Probability of detecting small bias of a die in the low confidence regime / balls and bins

We are given a biased $$m$$-sided die: one of the sides has probability $$\frac{1}{m} + \gamma$$ and all the rest have probability $$\frac{1}{m} - \frac{\gamma}{m-1}$$ each. The goal is to figure out which of the sides is biased given $$t$$ independent throws. Naturally, the optimal way to do that is to output the side with the largest count (with randomized tie breaking).

I'd like to give a lower bound on the success probability of this method when the number of throws is too small to get high probability of success. More formally, assume that $$\gamma \leq \frac{1}{\sqrt{tm}}$$ (which is roughly the standard deviation of each of the counts). You can also assume that $$t\geq c m \log m$$ (for any fixed constant $$c$$). In the case of $$m=2$$ a simple calculation shows that success probability in this regime is $$\geq \frac{1}{2} + \Omega(\sqrt{t}\gamma)$$. More generally, based on some back-of-the-envelope calculations and simulations the answer should be $$\geq \frac{1}{m} + \Omega(\sqrt{t}\gamma)$$. However, I do not see a formal argument that proves this (and a direct calculation in this case seems very painful).

The question can also be reduced to the following question about a regular unbiased die (or the standard balls-and-bins model). What is the probability that the first count is exactly equal to the maximum of the rest of the counts?

Would be grateful for references or analysis suggestions.

• For $m=2$, we have exact lower bounds, for all regimes: e-publications.org/ims/submission/AOS/user/submissionFile/… The calculations were indeed painful. Commented Mar 7, 2019 at 8:11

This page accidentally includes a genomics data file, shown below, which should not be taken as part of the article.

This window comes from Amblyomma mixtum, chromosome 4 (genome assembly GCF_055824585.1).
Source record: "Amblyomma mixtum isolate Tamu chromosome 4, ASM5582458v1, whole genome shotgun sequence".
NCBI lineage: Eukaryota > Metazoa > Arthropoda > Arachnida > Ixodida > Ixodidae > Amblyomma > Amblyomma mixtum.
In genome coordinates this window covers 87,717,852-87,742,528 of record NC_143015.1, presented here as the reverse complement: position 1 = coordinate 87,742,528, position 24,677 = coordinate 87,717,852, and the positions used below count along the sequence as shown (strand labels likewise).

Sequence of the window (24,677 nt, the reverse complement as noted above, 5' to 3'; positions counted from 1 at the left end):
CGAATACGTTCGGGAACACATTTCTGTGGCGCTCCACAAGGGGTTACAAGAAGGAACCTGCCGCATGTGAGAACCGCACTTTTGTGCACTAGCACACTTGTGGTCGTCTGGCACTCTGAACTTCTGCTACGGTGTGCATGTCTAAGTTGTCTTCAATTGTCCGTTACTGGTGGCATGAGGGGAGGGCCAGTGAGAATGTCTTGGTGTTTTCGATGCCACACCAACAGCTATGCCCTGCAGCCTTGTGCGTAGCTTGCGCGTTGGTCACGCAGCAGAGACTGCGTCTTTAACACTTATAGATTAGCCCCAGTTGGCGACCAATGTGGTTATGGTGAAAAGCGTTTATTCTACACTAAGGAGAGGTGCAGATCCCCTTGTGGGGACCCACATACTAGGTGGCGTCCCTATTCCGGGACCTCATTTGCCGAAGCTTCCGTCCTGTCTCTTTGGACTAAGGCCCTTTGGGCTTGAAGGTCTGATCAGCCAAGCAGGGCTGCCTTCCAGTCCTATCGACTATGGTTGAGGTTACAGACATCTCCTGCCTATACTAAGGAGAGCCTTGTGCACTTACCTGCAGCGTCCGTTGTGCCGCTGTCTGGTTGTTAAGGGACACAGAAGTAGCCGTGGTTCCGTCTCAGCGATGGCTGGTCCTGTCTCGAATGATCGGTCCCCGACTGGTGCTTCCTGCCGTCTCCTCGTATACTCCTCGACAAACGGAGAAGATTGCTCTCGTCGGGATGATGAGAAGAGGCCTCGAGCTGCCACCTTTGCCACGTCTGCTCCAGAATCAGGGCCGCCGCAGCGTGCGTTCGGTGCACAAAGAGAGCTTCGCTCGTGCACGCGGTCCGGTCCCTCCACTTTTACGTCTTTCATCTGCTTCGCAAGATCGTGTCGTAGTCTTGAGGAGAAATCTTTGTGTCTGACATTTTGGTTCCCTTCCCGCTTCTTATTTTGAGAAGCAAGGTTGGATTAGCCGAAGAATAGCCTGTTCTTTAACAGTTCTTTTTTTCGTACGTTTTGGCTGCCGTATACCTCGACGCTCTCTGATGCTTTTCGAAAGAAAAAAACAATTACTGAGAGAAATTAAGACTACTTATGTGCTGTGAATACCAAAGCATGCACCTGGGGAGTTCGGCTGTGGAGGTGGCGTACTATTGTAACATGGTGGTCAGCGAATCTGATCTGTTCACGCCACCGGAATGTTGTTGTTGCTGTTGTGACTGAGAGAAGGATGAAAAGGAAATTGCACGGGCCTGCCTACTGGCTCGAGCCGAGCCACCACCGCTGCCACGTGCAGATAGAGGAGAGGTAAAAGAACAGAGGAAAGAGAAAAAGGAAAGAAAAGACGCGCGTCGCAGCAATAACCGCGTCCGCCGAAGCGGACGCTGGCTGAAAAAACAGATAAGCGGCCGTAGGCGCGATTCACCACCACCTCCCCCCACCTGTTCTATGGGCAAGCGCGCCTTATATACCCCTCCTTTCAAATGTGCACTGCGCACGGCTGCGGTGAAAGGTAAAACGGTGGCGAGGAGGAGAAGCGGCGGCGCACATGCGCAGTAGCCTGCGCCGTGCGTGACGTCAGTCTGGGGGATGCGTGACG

• Thanks, Aryeh. Which specific statement in your paper are you referring to? The exact constant in front of the $\sqrt{t}\gamma$ term is not particularly important for me so $m=2$ case is easy using the reduction I mentioned. Commented Mar 7, 2019 at 20:08
• I was referring to Theorem 2.4, and I'm wondering if similar techniques can be used to establish the $m>2$ case. The calculations are pretty hairy though. Commented Mar 7, 2019 at 20:56
• A possible approach, not quite sure where it would lead: instead of $t$ i.i.d. samples from your die, assume you take $\mathrm{Poisson}(t)$. Then the number of occurrences of each side are independent r.v.'s: the first is $\mathrm{Poisson}(\frac{t}{m}+\gamma t)$, the $m-1$ others are $\mathrm{Poisson}(\frac{t}{m}-\frac{\gamma t}{m-1})$. So in that setting (which I would gather is near equivalent to the non-Poissonized one), you need to analyze the maximum of $m-1$ i.i.d. Poisson r.v's. Commented Mar 7, 2019 at 22:38
• Poissonization seems like a good idea! (at least one of the approaches I considered got stuck because of the dependence). Dealing with Poisson density is also easier than with binomial approximation. I'll try to get it to work from here. Thanks Clement! Commented Mar 8, 2019 at 4:46